Decreasing Chance of Eruption

The new caldera, seen from the air December 5.

The new caldera, seen from the air December 5. Photo/The Icelandic Met Office/Njáll Fannar Reynisson

Vala Hafstað

The likelihood of an eruption in the Grímsvötn volcanic system, located under the ice cap of Vatnajökull glacier, appears to have decreased since yesterday, reports. Yesterday morning around 6:15 am, an earthquake of magnitude 3.6 hit the area, followed by a few aftershocks, but since then, seismic activity has decreased considerably.

Böðvar Sveinsson, natural hazards specialist at the Icelandic Met Office, told this morning that no volcanic tremor has been detected and that the glacial outburst flood from Grímsvötn is subsiding.


Grímsvötn. Axelsson

Scientists discovered a new caldera southeast of Grímsfjall mountain when they flew over the area Sunday. It is believed to be 20 meter deep and 500 meters in diameter. It is located over the area where the flood waters travel from Grímsvötn.

The glacial outburst flood, or jökulhlaup, from Grímsvötn peaked Sunday, and sometimes, an eruption has occurred in the wake of such a flood. When the flood water rushes forth, there is an immense drop in pressure on the volcano, and that can trigger an eruption. “That’s what happened in 2004, and prior to that in 1934 and 1922,” Magnús Tumi Guðmundsson, professor of geophysics at the University of Iceland, tells Morgunblaðið . “The chance of an eruption decreases as more time goes by after a glacial outburst flood.”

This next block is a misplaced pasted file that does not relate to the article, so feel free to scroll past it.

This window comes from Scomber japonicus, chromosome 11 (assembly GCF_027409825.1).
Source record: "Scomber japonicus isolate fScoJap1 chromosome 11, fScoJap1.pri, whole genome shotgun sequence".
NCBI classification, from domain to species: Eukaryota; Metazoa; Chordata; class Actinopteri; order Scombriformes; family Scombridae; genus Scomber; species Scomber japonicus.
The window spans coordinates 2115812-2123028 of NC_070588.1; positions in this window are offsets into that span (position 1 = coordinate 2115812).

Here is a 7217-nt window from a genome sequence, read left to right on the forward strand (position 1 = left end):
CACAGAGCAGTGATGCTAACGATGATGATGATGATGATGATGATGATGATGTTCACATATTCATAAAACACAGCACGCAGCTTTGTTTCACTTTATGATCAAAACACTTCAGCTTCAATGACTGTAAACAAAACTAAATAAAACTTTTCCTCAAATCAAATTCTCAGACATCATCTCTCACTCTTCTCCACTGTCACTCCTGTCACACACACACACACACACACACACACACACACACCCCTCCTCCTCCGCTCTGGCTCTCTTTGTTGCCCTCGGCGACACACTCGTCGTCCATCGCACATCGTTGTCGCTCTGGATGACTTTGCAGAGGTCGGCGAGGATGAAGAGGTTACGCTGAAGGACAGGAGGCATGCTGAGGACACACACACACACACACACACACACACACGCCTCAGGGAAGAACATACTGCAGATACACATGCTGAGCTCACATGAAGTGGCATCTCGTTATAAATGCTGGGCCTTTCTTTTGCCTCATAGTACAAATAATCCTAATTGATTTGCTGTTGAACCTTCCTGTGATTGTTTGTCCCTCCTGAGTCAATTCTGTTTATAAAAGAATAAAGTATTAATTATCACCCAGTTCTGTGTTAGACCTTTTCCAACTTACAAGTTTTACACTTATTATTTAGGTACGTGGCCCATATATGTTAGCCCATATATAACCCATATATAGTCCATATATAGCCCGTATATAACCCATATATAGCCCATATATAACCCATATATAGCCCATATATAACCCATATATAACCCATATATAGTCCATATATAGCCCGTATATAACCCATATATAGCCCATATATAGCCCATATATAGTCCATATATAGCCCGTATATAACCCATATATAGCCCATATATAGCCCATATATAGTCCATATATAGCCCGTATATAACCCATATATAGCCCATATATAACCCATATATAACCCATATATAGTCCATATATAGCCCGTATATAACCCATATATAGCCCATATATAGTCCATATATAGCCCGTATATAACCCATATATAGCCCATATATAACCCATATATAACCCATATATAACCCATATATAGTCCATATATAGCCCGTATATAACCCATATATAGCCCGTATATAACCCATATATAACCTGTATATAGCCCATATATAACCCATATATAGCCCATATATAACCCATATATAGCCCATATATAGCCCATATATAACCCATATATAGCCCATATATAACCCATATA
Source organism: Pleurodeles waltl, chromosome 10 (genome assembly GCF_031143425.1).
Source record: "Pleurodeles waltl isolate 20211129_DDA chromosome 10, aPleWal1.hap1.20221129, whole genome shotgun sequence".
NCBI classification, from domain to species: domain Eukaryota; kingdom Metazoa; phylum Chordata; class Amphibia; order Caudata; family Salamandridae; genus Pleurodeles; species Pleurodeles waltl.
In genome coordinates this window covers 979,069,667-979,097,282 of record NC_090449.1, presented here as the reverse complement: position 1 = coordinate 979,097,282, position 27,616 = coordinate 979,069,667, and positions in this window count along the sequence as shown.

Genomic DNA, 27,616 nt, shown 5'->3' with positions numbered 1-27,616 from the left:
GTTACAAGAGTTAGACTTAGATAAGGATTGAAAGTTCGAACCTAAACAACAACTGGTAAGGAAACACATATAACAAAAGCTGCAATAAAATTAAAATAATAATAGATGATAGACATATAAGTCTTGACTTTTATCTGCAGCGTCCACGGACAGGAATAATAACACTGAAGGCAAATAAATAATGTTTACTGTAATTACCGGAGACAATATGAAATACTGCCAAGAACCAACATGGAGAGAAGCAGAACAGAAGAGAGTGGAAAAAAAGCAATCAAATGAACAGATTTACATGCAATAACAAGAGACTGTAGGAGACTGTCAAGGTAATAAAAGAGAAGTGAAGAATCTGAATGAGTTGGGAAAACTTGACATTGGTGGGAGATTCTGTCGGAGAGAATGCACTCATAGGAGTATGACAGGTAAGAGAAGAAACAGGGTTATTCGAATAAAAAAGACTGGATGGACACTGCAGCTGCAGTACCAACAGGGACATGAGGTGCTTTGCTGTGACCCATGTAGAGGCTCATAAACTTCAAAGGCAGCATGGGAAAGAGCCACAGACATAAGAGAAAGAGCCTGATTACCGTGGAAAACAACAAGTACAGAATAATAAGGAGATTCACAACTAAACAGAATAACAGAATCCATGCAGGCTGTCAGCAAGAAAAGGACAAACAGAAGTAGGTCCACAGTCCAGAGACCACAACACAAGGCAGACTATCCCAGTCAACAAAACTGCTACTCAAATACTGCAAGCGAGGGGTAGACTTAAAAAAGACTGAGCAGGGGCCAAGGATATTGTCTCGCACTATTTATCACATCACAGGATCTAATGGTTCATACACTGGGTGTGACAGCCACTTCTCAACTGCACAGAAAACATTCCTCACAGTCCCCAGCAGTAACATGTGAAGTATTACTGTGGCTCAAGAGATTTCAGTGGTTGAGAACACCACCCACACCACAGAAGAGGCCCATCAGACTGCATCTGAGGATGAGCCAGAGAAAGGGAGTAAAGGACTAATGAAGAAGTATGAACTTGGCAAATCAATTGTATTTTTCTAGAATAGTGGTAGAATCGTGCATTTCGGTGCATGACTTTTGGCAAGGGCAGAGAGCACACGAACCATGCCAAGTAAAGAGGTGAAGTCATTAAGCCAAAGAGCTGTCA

As far as the new caldera goes, Magnús Tumi states that possibly some amount of magma reached the surface and formed the caldera. What’s missing, though, is seismic activity, which normally precedes such a sequence of events. Another possible explanation for the formation of the caldera, he adds, is that geothermal heat may have reached the surface, which is hard to understand as well, since no geothermal heat has been detected there before. A third possibility is that some time ago, geothermal heat reached the surface, causing water to accumulate, which ultimately resulted in a flood.

Scientists keep monitoring the area.




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